July 19th, 2013

Mike, great advice. I often find that clients want to know the price off the bat which doesn’t leave anywhere to go. I try to keep price of the table too, until I find out what the client really wants. Offering 3 price options works for me, and I explain the benefits of each. It gives people more to think about what you can really offer and of course what they will get from it. Almost always, clients will not just go for the cheapest option if you do a great job of selling what you do.

Christopher Gunn

July 19th, 2013

This is a great article. I like the idea of presenting prices as a menu, giving them many options to meet their needs and keep it within budget. It’s ironic that as designers, we pride ourselves in coming up with several solutions, and yet often present only one solution for price.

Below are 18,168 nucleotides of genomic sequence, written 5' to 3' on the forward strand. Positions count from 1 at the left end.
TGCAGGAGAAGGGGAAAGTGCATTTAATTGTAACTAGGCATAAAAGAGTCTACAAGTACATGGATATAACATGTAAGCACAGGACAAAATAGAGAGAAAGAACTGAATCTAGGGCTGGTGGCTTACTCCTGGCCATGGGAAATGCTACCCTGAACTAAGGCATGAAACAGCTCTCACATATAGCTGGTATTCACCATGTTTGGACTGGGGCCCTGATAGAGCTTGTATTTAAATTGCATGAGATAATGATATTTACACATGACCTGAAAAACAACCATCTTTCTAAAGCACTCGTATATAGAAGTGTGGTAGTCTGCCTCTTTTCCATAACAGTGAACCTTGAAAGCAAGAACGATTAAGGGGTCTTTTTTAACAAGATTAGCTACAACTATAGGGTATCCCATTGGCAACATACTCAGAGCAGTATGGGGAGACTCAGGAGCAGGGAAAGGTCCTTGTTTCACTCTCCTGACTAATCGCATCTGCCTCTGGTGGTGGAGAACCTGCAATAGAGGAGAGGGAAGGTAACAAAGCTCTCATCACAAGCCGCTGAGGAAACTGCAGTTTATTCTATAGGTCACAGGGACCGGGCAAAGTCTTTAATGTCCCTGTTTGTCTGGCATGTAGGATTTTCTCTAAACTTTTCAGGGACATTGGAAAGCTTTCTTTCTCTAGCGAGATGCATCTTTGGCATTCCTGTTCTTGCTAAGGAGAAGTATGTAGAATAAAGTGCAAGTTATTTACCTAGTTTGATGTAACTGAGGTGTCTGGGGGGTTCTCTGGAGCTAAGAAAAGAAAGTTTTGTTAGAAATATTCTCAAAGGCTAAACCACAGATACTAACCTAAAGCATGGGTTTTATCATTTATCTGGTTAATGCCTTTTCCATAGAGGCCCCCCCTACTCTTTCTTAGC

I think the most profound point you make is that you need to change your mindset – shift your services into being an investment and focus on quality services and quality clients. Value based pricing is certainly something I will incorporate more into my business.

Randy

July 19th, 2013

Fantastic article! Finally, someone I agree with 100%! I have argued on other blogs where people say “start your bid high, then come down!” That is horrible advice IMO. That makes the client wonder why you gave them a higher price than what you would have expected. They will then continue to haggle “price” rather than focus on content, design, etc.